A statewide network of economic development professionals at the county level offers a variety of services from permit assistance to job training and placement. Visit our County and Regional Economic Development page for a list of county economic development offices.

  • Why are zoning ordinances and regulations important?
    • Zoning laws come into play on every single real estate development, regardless of how big or small, so if you are thinking about buying property or making improvements to property you already own, be sure to understand the zoning restrictions before you commit to anything. One zoning use is typically not compatible with another. For example, a commercial building usually cannot be constructed on property that's zoned for residential uses.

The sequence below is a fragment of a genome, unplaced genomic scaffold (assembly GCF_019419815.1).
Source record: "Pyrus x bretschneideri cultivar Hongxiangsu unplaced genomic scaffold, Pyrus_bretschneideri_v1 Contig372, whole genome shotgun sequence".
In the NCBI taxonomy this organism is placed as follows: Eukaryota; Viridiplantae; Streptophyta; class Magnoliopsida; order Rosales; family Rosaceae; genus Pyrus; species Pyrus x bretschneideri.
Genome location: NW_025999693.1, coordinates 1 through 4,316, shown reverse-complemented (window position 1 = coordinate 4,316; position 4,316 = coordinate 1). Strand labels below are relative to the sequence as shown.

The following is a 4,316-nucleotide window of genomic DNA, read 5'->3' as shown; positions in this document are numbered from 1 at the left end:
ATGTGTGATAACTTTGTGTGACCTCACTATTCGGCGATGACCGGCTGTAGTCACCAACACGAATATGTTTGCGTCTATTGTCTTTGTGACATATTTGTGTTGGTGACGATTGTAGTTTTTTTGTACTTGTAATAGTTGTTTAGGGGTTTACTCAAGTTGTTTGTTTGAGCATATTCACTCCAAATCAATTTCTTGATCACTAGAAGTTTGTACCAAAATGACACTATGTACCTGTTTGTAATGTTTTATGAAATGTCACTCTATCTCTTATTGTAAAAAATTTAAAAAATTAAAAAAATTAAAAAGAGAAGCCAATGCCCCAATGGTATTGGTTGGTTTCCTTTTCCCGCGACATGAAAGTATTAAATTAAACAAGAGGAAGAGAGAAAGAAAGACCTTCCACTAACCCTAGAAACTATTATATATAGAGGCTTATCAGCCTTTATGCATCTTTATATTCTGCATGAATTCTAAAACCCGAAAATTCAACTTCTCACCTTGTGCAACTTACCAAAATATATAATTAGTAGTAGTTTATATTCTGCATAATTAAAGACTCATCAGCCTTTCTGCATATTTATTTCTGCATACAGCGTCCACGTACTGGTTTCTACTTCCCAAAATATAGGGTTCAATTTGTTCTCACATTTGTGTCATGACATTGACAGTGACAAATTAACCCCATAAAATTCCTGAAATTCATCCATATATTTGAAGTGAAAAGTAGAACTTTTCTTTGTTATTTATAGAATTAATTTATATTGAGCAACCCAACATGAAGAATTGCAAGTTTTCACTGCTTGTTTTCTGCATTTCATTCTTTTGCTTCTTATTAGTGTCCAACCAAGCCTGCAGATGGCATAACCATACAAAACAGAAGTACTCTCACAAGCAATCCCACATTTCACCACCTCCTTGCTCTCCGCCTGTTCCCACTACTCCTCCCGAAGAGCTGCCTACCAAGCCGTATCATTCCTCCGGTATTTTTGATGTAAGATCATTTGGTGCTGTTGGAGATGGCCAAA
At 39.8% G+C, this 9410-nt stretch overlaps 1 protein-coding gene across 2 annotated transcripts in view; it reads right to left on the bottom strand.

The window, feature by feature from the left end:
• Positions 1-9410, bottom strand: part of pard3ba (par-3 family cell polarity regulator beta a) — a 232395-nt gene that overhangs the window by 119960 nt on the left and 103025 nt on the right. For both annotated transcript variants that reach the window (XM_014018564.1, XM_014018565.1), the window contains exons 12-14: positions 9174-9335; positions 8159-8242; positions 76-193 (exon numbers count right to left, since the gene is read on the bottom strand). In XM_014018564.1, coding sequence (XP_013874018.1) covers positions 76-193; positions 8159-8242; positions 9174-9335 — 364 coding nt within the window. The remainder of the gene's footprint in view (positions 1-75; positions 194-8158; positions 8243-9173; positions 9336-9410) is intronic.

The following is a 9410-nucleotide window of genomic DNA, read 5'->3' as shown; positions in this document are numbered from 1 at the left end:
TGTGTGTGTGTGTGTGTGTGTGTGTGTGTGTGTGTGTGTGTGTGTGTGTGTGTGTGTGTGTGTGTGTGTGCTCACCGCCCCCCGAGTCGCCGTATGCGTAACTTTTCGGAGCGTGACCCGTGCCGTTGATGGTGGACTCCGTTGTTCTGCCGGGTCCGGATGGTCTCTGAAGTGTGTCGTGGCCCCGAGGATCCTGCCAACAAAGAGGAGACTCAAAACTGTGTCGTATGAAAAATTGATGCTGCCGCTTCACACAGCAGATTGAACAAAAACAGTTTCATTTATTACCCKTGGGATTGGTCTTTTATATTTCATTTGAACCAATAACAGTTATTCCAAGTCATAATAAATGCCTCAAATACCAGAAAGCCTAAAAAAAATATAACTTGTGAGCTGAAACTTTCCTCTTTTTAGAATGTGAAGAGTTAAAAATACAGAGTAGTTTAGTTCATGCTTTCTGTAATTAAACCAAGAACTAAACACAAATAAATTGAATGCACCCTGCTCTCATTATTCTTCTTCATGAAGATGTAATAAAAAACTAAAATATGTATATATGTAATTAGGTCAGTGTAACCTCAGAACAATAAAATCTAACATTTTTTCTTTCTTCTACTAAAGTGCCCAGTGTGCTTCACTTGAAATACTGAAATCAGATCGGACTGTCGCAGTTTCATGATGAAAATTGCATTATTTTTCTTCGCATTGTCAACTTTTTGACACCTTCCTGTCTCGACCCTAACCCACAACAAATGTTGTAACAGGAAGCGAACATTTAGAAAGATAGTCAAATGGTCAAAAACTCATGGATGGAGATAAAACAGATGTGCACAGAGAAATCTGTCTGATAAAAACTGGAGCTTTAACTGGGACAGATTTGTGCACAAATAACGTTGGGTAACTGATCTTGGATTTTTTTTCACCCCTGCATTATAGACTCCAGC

Additional resources:
      Local Departments of Planning

  • What are some financing basics?
    • There are two primary types of financing: equity financing and debt financing. Unfortunately, there is no such thing as "free" government or grant money to help you start your business. Family members, friends and former associates are all potential sources, especially when capital requirements are smaller.

      Debt Financing

      There are many sources for debt financing: banks, savings and loans, and commercial finance companies. The U.S. Small Business Administration (SBA) can also provide assistance to small businesses by providing credit insurance to small business lenders.  They do not lend directly to small businesses.

      State and local governments have developed many programs in recent years to encourage the growth of small businesses in recognition of their positive effects on the economy. You should always check with your local economic development agency to see if they have local programs that you can use. Some the state's small business debt financing programs are listed below: